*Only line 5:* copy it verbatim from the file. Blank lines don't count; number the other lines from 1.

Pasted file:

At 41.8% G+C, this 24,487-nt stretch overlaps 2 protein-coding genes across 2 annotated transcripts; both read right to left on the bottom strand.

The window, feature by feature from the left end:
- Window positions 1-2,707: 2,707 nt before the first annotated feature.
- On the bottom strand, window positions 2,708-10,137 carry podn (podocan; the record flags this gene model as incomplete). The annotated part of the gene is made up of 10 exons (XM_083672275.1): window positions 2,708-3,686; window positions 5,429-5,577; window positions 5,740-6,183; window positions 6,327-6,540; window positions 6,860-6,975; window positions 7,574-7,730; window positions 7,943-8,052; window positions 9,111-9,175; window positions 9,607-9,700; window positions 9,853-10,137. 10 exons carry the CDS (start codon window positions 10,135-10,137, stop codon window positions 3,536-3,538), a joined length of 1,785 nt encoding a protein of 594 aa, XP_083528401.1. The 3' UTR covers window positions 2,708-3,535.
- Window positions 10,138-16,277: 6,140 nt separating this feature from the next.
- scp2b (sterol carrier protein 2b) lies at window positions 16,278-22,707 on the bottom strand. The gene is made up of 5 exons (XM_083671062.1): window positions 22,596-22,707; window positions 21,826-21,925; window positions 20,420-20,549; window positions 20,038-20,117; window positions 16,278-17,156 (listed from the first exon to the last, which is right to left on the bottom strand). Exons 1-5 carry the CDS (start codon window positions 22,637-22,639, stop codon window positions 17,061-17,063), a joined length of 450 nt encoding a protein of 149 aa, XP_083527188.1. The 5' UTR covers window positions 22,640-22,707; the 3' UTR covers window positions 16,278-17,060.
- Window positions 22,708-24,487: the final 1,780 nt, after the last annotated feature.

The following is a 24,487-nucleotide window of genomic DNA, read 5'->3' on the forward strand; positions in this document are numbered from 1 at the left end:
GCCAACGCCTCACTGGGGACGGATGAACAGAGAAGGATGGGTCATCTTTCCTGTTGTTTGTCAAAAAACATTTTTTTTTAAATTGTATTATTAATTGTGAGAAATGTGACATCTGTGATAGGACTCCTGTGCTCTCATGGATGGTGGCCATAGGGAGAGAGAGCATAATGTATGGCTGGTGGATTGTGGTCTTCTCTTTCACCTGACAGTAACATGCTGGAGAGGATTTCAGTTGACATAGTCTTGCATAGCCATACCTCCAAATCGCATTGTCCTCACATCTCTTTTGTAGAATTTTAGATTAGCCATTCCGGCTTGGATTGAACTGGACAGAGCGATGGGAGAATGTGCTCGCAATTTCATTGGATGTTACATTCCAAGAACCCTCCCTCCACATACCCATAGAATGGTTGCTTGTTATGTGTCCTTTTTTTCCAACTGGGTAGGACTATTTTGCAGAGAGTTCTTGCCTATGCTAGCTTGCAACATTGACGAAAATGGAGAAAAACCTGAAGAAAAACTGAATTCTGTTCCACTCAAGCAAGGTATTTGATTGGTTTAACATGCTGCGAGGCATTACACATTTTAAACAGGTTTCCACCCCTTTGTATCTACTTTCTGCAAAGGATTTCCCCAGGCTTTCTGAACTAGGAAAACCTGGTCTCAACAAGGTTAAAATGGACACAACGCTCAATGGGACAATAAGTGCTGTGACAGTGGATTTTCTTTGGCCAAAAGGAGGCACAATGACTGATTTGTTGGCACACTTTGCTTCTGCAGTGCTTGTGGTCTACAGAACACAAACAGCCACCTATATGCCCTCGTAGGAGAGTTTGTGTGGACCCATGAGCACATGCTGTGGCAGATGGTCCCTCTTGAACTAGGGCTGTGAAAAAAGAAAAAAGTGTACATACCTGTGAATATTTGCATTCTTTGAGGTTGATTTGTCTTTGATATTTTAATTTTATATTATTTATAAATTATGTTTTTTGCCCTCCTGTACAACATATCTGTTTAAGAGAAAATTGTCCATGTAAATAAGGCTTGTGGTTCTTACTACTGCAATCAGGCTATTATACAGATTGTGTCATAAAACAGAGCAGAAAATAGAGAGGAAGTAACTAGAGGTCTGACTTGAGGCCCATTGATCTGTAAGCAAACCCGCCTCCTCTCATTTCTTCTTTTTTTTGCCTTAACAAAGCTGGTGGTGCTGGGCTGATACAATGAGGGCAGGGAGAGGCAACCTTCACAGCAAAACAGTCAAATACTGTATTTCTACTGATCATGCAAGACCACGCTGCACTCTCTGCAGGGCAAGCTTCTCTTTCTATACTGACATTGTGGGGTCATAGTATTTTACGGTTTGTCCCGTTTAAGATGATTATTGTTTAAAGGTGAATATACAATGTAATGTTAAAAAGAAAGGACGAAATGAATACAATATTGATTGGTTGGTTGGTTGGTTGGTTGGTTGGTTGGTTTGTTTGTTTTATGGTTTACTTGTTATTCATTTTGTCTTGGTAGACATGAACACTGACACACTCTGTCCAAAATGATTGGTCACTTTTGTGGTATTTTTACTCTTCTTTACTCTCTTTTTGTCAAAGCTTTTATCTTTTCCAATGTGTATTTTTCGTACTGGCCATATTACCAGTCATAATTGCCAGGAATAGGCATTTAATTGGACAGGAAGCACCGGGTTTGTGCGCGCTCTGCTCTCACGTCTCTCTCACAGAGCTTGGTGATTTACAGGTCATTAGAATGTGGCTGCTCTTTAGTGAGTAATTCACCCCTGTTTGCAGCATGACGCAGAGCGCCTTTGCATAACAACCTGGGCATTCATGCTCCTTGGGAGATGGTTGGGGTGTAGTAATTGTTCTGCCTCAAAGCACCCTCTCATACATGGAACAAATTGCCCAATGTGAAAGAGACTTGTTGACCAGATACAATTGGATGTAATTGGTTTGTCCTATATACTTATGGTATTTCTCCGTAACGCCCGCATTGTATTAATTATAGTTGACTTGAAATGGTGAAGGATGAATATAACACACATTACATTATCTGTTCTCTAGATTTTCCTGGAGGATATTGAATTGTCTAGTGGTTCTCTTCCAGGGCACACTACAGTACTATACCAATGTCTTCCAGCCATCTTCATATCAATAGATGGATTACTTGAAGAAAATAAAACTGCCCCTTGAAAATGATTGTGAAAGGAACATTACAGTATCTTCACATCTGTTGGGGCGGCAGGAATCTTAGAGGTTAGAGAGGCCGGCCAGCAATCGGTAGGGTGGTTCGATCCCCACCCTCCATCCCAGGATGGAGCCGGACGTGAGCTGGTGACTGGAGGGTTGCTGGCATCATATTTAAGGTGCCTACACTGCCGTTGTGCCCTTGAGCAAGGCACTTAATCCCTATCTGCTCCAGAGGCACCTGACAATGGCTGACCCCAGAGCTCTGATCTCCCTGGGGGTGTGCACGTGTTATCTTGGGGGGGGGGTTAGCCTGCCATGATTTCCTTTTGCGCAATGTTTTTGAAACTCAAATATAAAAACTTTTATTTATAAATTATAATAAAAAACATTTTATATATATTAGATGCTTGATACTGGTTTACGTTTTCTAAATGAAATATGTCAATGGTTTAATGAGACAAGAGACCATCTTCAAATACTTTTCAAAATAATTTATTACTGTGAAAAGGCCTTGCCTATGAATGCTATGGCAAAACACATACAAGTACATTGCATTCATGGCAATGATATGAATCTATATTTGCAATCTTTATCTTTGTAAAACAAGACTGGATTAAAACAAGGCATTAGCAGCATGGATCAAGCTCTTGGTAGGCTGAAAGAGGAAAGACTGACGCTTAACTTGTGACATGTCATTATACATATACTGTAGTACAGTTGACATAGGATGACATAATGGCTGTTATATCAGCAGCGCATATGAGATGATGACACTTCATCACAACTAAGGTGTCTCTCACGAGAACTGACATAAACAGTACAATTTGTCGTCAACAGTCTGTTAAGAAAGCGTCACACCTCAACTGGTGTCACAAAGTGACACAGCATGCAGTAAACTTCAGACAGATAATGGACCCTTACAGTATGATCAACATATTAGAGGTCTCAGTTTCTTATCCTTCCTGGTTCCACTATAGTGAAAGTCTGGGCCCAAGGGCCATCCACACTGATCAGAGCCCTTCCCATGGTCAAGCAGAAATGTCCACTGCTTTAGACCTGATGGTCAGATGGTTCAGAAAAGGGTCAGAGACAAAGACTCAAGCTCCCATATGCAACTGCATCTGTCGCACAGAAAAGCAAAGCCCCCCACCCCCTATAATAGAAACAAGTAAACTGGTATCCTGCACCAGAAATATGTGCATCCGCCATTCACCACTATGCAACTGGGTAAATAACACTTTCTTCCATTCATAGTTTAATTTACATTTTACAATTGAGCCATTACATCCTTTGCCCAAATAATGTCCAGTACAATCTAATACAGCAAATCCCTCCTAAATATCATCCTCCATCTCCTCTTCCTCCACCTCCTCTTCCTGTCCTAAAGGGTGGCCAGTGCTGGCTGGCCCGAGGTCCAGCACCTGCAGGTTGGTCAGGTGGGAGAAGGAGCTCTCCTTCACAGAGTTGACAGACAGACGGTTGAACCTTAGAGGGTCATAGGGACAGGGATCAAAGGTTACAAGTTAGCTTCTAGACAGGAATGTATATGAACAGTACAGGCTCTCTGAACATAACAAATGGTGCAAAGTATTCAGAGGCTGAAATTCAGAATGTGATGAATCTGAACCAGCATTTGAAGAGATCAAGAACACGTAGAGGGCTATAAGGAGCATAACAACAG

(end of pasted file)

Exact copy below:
- Window positions 10,138-16,277: 6,140 nt separating this feature from the next.